A Whitehall source said, “We want live sport to return to television as soon as possible. It would give the whole country a huge boost.
“We still have a lot to do in the fight against the spread of this virus and it is too early to envisage the return of the fans themselves but it is a means sport divide. “
Culture Secretary Oliver Dowden urged the Premier League to consider broadcasting matches on terrestrial channels.
Another option being considered is the extended highlights. Clubs can also broadcast games on their websites.
Tennis, cricket and snooker could return sooner than football because officials believe they can more easily maintain social distance during these events.
If the government gave the green light to all sports on May 7, it would take at least two weeks of training for Premier League players to be ready for the game.
The priority is to finish the season and open the transfer window so that the money can then flow into the football pyramid.
There will be weekly meetings between medical officials from major sports organizations and Public Health England, chaired by the Department of Digital, Culture, Media and Sports.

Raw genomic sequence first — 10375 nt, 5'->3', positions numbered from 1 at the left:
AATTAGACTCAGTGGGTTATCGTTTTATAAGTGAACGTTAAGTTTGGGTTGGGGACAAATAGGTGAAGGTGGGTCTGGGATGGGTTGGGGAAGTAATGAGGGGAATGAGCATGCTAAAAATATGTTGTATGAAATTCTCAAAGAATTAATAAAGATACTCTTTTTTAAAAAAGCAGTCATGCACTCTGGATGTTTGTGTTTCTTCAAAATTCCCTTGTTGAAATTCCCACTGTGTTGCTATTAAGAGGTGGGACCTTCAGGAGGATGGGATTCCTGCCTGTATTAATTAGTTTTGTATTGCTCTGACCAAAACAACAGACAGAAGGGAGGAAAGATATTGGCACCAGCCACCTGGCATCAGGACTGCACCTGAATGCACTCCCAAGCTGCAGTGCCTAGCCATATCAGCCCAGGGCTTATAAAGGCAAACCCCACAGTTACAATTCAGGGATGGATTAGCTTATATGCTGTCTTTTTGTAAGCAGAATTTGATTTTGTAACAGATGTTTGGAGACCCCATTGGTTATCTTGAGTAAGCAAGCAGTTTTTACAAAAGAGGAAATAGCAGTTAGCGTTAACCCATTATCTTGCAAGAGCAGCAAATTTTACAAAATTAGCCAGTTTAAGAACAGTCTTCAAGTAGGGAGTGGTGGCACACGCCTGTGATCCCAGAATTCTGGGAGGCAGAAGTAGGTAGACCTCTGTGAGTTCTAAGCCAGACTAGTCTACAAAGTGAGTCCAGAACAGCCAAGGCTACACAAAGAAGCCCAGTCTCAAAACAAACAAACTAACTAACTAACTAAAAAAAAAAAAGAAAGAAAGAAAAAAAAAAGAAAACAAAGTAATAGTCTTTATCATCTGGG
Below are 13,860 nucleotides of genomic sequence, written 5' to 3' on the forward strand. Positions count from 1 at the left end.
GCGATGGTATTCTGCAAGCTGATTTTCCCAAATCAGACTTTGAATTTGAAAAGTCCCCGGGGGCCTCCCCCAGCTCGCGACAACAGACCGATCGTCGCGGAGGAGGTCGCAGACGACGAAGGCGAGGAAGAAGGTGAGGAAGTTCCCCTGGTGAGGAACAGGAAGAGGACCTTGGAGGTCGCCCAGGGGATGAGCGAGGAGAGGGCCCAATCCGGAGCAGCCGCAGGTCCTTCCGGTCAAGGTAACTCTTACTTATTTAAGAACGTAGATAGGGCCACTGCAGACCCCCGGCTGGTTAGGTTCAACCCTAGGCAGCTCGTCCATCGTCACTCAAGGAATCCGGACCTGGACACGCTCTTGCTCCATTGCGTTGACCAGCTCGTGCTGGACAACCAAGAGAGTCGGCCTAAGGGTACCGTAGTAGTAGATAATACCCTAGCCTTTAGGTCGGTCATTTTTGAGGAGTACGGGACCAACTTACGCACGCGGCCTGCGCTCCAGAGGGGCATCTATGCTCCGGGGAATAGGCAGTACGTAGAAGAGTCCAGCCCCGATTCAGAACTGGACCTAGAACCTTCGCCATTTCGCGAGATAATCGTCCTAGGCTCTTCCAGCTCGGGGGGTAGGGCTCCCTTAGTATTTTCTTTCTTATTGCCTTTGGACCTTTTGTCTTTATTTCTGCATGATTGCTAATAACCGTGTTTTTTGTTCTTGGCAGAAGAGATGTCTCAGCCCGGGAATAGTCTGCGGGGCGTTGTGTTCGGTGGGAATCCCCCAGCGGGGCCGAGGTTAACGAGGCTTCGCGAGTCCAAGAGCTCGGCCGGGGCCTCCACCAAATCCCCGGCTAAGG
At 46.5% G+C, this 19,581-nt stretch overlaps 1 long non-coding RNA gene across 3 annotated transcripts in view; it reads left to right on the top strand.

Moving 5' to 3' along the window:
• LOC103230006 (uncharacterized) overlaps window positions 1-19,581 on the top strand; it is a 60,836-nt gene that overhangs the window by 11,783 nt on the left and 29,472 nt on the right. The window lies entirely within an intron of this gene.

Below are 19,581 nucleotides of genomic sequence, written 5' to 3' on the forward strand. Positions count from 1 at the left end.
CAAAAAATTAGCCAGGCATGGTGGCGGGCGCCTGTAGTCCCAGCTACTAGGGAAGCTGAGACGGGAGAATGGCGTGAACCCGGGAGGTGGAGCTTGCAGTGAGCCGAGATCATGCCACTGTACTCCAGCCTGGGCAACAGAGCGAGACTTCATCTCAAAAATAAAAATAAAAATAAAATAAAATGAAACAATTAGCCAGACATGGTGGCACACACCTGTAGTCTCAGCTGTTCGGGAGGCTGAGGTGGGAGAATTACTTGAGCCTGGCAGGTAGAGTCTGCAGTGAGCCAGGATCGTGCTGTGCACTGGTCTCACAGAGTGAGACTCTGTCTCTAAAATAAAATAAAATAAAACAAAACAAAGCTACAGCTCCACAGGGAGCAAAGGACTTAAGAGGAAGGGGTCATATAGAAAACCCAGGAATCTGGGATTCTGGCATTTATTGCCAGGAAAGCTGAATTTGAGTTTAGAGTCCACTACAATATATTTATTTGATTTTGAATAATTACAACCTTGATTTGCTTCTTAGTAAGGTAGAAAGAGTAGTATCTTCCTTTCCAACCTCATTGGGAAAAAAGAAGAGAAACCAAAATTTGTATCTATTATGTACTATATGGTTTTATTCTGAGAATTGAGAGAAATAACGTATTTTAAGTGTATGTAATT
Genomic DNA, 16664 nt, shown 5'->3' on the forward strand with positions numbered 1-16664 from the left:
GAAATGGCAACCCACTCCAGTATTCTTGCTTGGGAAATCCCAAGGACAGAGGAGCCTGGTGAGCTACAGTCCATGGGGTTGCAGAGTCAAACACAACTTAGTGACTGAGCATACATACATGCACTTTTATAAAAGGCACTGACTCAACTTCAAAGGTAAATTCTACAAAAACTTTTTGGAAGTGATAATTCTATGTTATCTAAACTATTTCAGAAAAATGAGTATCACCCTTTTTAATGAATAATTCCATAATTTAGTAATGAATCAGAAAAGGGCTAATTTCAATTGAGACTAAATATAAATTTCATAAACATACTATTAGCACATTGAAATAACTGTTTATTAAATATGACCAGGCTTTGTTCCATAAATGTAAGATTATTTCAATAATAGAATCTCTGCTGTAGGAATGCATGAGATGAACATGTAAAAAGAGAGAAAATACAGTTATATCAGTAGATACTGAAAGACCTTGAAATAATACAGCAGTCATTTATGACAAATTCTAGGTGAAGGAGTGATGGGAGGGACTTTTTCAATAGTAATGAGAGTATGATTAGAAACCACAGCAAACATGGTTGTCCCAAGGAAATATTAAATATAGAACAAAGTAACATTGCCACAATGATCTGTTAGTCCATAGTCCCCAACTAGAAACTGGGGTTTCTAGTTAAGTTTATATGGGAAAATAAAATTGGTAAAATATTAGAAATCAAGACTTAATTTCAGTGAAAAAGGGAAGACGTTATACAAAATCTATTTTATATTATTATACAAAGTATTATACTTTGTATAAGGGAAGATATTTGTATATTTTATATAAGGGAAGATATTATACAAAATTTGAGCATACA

The meetings will work on detailed proposals and essential public health checks.
The issue will be on the table when ministers review the current package of social distancing before the next review on May 7.
Authorities have already started developing plans with sports organizations to resume sport as soon as advice from health authorities indicates that it can be done safely.
Once the United Kingdom has passed the five tests to facilitate foreclosure, the ministers will define specific criteria for the return of football and other sports in camera.
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Dowden told MPs earlier this week, “I think the financial reality of most clubs is their main source of income, the direct transfers they receive from the Premier League.
“So if we could do it behind closed doors, it would relieve the pressure on all the other clubs. “
Football officials are monitoring Germany, where clubs resumed training last week and a provisional resumption of matches has been scheduled for May 9.
Government sources said that if all professional sports could resume if they met the criteria, many would choose not to do so due to logistical difficulties.
German players, staff and officials are subject to strict hygiene before entering the stadiums.